This story really made my day. Here is the Minneapolis-St.Paul Business Journal with the details:
An Edina law firm that lost nearly $400,000 in a Nigerian wire-fraud scam is claiming that Wells Fargo, which handled the fund transfers, should cover its losses.Gee, you hardly know who to root for in this case. I guess the best outcome would be a long, drawn out court case that costs both concerns a shit pot load of money.
The Star Tribune reports on the lawsuit by Milavetz, Gallop & Milavetz, which three years ago received an e-mail from someone purporting to be a Korean woman who needed the firm's help to collect a settlement. You can probably see where this is going: When the dust settled, Milavetz, Gallop & Milavetz was a lot poorer. It has parallels — down to the account numbers involved — to a investigation into a Nigerian fraud ring that targeted law firms; two people have been indicted in that investigation.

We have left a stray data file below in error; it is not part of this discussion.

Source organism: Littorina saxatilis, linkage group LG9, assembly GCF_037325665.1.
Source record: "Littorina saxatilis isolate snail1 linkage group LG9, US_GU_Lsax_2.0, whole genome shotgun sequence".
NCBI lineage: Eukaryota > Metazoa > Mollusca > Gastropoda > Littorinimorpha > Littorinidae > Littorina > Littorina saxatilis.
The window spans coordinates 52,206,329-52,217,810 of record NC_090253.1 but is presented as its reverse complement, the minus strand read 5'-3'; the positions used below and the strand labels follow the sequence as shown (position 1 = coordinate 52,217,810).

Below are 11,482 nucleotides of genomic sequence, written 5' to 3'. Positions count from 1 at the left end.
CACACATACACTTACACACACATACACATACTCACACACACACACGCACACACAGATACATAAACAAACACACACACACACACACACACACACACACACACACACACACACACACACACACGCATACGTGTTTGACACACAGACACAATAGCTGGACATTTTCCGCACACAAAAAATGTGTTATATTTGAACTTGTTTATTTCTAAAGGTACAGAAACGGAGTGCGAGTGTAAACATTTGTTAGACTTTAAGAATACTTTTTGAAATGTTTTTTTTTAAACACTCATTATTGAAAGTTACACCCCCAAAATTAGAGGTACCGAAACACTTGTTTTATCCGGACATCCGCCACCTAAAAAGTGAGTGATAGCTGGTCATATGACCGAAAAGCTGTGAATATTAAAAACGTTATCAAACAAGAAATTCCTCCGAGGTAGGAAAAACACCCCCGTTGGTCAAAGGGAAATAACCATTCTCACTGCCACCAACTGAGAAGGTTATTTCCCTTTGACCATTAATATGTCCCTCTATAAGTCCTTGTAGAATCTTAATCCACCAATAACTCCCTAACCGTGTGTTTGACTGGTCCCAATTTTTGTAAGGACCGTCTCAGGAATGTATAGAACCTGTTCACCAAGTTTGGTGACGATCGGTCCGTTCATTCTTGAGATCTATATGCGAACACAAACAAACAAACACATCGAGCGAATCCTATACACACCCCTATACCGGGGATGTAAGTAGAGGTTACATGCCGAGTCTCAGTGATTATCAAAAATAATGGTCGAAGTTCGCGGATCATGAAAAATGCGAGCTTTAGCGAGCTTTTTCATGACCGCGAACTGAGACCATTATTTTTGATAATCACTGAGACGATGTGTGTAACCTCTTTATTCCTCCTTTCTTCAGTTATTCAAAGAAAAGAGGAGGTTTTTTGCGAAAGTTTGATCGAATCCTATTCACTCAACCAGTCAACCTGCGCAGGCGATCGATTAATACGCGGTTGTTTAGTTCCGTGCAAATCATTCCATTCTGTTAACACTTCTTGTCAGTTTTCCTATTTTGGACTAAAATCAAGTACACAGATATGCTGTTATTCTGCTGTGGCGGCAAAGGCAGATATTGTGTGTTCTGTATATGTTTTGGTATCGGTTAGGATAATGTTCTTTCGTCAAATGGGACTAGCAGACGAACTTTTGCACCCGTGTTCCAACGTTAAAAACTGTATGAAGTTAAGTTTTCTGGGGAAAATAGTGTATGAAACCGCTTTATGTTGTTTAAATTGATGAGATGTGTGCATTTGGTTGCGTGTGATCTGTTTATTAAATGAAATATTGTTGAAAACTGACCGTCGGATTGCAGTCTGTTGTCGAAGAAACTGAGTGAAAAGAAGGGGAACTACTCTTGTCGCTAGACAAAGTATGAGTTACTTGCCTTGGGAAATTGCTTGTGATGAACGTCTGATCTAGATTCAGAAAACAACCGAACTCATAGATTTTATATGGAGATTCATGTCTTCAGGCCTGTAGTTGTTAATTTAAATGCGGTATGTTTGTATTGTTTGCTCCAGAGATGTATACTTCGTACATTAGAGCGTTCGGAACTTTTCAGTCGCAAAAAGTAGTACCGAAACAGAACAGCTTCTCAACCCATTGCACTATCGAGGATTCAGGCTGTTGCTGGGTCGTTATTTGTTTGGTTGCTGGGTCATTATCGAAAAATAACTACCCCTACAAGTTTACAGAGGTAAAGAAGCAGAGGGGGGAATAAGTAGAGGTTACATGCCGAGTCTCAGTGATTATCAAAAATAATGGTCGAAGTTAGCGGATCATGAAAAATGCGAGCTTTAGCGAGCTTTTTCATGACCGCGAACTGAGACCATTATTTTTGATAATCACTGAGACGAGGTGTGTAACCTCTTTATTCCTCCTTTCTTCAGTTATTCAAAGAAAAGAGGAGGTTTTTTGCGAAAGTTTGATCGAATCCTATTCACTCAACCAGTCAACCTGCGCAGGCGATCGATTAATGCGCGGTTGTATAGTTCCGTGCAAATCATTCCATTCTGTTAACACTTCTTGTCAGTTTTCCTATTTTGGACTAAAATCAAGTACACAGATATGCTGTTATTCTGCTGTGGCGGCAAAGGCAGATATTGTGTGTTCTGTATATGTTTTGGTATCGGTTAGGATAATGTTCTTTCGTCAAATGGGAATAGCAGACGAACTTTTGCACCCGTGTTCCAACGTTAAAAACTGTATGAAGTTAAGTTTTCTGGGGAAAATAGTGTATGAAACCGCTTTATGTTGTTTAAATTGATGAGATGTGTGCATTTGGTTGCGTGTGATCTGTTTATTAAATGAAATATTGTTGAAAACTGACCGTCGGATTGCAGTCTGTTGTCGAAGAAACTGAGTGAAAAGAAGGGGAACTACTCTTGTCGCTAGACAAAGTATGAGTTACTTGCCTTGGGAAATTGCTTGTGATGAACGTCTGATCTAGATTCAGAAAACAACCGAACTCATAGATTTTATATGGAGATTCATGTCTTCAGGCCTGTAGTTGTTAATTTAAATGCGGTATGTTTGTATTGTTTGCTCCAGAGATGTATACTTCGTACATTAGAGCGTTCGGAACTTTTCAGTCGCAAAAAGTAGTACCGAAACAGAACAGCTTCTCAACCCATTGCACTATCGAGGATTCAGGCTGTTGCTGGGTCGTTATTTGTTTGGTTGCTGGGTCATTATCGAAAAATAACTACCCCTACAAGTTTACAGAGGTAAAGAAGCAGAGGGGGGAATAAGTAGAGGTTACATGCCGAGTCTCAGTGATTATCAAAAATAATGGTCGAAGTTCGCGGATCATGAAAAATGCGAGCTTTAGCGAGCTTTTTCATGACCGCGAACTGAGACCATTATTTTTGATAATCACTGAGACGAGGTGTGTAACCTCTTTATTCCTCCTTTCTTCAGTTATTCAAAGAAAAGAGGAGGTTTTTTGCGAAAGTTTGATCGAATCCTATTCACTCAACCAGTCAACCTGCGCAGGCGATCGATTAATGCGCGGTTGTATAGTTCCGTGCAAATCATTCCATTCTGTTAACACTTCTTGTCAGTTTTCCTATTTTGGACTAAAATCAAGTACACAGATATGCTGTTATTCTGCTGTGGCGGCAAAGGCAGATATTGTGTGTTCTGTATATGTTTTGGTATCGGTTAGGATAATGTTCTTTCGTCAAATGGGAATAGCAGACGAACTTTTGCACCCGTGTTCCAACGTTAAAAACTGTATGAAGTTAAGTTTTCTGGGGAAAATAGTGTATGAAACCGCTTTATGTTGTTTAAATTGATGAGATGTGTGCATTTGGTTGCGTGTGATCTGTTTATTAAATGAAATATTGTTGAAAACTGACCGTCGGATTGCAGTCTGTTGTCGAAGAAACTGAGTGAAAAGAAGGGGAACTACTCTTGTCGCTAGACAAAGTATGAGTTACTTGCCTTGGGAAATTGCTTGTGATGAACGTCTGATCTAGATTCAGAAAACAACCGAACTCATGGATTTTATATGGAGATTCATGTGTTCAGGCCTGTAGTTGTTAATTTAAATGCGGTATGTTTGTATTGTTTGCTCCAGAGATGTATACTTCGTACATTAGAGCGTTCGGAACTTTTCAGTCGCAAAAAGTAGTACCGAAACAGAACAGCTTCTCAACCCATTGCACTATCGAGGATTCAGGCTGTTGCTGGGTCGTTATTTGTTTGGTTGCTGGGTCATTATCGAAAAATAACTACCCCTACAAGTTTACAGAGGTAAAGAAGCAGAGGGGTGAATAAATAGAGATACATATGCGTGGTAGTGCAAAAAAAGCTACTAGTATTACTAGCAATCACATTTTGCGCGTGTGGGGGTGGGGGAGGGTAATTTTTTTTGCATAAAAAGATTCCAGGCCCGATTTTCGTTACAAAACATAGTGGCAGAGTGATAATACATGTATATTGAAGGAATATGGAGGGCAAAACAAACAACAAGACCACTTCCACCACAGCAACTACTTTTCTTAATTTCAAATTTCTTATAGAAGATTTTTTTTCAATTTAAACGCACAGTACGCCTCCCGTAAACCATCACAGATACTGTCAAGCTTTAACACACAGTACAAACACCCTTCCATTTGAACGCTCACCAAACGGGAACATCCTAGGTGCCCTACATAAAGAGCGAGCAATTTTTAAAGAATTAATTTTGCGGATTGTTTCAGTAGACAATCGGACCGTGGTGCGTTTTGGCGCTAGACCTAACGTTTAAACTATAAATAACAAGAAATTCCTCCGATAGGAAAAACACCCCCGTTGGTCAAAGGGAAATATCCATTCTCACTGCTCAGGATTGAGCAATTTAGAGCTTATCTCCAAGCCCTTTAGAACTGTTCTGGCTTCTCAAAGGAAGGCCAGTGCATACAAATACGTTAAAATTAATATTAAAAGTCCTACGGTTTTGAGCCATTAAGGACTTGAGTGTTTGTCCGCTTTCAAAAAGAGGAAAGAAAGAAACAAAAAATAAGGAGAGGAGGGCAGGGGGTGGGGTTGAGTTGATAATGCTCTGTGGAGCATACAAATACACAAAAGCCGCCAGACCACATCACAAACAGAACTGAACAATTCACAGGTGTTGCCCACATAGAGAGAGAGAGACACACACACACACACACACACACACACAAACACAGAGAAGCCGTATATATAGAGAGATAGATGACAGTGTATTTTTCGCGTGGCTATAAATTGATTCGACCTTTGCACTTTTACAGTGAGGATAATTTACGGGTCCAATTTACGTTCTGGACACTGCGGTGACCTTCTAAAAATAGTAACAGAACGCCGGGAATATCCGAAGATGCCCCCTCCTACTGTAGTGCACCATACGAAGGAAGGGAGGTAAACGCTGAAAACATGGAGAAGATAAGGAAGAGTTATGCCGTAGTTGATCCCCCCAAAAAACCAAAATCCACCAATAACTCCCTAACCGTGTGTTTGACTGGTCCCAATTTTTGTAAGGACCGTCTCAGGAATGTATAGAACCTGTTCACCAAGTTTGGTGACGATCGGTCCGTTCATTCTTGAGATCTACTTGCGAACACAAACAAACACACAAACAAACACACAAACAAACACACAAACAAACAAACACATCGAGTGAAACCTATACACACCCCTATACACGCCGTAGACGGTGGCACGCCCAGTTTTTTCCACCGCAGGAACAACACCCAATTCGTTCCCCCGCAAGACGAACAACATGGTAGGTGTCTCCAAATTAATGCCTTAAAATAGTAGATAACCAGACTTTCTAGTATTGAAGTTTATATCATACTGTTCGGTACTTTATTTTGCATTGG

In his suit, Robert Milavetz argues that Wells Fargo & Co. should have recognized the red flags involved — a counterfeit check used in the scam had the bank's address spelled wrong, he claims. The suit also says the bank told the firm the check had cleared, only to later say it hadn't, really — but the firm had already wired the money away by that point. Wells Fargo said it will defend itself in the case.
Bonus: What the heck, how about a song from an album that was actually recorded in Lagos